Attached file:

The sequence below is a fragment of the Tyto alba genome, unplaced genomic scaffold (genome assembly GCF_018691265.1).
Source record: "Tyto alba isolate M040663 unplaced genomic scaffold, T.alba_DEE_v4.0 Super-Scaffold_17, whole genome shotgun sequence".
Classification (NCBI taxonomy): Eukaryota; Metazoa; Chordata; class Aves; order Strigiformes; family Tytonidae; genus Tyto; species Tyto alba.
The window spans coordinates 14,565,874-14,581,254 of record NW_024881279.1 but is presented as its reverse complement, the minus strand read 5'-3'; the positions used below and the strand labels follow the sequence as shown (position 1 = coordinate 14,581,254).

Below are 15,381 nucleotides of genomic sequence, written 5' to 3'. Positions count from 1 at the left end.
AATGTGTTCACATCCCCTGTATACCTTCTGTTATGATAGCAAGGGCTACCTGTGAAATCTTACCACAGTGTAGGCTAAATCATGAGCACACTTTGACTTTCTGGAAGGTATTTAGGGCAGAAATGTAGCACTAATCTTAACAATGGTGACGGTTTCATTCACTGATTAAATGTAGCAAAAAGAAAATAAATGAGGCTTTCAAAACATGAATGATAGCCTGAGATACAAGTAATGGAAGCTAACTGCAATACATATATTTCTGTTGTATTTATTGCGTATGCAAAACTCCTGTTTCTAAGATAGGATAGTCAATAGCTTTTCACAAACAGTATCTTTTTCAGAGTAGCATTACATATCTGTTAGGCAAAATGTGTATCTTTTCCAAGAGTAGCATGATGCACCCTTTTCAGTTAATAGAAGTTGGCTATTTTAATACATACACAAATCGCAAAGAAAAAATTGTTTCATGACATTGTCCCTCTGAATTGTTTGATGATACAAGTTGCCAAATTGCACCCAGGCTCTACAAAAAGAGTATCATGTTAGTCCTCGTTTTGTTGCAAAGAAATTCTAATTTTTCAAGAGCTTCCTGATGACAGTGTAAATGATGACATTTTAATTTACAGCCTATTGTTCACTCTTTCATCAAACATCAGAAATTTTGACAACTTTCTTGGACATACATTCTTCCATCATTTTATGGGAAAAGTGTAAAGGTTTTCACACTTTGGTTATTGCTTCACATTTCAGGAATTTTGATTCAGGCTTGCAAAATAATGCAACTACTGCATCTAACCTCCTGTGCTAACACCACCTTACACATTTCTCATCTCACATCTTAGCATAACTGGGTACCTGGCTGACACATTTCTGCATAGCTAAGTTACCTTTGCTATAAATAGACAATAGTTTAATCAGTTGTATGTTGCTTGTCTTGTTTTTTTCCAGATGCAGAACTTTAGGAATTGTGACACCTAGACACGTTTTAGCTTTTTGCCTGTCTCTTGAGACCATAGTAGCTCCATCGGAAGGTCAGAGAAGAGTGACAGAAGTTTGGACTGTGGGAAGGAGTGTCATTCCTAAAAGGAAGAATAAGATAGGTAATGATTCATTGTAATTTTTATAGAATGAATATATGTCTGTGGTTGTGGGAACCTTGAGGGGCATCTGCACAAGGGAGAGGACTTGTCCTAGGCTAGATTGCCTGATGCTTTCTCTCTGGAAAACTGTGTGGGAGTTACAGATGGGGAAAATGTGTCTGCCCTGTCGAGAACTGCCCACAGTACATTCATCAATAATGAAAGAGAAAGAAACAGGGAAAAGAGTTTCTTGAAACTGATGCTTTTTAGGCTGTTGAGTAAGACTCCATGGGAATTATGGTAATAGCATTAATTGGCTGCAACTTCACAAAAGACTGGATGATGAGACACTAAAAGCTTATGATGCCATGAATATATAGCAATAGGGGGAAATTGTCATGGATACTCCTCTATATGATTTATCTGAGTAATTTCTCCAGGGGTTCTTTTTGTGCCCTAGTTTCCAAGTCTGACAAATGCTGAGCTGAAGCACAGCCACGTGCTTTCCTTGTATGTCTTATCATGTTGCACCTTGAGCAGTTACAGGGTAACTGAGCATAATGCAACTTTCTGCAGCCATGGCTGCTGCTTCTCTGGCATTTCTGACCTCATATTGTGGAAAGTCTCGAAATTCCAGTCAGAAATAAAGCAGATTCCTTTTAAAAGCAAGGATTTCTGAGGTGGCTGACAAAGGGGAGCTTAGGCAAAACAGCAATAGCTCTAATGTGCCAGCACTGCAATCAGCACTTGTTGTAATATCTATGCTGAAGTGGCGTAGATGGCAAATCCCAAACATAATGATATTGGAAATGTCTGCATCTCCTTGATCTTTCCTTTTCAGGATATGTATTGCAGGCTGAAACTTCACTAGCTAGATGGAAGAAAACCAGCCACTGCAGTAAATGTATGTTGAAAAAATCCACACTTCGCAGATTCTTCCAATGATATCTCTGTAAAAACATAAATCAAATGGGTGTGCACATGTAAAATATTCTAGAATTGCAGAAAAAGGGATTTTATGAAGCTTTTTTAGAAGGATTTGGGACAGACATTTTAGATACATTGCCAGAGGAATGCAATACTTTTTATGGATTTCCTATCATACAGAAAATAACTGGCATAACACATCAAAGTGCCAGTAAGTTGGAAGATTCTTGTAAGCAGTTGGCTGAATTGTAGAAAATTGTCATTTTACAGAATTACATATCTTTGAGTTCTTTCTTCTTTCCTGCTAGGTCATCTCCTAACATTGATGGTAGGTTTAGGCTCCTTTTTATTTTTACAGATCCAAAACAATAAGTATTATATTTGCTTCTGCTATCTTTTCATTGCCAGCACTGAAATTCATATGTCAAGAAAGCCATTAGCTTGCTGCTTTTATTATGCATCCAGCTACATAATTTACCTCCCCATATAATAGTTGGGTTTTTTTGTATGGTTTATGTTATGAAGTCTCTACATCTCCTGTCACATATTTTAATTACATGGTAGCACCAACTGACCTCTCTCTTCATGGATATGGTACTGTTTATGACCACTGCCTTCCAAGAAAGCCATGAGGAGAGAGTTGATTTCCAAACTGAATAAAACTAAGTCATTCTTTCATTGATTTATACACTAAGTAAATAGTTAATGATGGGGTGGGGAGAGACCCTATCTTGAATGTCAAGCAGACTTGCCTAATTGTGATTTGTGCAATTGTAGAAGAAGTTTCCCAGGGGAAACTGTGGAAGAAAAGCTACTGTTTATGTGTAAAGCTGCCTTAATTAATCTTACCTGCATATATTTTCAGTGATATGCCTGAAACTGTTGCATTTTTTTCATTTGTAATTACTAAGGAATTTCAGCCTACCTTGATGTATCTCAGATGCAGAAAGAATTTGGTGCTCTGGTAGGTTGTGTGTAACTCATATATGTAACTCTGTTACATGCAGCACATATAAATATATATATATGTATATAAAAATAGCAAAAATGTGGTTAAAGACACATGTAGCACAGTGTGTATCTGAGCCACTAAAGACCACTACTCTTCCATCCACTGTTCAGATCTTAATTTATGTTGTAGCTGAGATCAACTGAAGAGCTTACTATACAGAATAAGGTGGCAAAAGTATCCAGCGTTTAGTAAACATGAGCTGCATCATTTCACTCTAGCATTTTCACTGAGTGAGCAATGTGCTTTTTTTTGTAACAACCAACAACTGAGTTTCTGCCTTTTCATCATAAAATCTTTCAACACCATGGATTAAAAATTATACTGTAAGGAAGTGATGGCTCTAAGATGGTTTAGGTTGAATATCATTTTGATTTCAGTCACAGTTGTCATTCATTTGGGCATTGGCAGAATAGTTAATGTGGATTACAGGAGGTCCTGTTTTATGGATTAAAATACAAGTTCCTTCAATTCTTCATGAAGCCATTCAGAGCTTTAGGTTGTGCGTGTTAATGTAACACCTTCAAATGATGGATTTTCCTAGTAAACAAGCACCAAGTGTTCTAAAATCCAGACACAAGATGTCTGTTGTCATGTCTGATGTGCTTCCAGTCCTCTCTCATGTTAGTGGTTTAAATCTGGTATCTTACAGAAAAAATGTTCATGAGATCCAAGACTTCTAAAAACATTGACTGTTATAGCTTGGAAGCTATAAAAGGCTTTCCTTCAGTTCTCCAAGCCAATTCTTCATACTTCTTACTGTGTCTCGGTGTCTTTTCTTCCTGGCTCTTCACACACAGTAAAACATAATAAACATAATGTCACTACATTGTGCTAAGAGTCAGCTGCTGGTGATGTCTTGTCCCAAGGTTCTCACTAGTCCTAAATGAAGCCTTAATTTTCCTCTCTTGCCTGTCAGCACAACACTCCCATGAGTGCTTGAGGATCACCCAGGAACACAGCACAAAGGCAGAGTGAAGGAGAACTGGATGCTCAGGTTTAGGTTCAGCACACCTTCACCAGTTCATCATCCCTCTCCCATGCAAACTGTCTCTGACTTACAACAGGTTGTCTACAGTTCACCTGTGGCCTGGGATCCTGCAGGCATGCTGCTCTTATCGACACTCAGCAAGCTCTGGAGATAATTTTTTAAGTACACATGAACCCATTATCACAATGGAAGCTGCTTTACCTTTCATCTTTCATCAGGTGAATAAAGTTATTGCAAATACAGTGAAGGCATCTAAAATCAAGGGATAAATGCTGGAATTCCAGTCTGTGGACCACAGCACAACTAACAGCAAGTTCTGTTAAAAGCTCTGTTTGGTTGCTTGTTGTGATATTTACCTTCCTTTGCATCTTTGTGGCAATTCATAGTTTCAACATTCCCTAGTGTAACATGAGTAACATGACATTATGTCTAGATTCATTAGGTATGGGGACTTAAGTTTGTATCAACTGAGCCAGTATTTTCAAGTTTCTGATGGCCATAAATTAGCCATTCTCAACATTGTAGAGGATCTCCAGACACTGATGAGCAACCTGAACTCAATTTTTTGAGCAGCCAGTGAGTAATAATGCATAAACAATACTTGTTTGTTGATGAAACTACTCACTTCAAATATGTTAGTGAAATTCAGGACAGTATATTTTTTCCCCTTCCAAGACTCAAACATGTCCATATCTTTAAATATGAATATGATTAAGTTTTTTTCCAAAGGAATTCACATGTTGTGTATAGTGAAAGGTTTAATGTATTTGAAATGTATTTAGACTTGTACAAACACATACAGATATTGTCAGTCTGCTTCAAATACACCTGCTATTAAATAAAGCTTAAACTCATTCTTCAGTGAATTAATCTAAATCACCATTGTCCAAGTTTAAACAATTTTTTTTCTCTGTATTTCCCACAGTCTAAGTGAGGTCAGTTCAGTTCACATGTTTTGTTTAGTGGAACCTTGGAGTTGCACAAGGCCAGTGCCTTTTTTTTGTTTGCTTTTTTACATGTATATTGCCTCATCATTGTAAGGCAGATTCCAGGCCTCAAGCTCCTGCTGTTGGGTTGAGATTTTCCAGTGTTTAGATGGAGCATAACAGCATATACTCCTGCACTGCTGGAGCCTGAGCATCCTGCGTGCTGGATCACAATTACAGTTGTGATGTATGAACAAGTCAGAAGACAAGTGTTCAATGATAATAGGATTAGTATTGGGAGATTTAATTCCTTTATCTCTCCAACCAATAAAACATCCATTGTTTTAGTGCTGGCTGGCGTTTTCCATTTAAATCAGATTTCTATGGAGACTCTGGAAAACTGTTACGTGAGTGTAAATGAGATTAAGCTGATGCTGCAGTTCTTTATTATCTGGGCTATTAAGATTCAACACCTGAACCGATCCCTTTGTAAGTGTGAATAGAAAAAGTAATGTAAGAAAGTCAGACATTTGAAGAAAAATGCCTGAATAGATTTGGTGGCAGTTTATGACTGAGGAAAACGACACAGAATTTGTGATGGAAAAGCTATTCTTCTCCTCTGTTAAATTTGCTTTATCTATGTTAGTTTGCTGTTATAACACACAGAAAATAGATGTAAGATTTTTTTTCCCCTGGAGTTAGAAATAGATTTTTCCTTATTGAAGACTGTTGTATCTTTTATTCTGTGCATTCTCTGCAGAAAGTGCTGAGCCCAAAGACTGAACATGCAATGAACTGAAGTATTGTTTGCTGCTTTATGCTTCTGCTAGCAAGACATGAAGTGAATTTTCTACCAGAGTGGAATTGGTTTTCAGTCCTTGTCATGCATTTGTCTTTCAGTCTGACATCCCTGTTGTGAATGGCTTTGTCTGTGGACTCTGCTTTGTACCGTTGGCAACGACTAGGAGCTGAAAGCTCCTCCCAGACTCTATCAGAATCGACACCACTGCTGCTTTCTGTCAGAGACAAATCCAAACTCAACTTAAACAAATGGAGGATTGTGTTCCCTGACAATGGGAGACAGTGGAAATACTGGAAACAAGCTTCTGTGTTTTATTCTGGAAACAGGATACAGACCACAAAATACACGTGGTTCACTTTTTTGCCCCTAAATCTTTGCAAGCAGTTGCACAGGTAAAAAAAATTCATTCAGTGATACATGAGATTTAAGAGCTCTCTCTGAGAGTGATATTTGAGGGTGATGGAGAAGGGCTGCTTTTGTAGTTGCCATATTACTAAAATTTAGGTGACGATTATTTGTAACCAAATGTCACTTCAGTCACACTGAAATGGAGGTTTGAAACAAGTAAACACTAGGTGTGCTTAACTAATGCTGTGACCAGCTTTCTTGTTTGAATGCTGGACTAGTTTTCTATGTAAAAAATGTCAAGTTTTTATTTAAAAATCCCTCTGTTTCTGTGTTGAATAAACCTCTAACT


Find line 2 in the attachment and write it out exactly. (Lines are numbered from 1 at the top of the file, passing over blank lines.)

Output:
Source record: "Tyto alba isolate M040663 unplaced genomic scaffold, T.alba_DEE_v4.0 Super-Scaffold_17, whole genome shotgun sequence".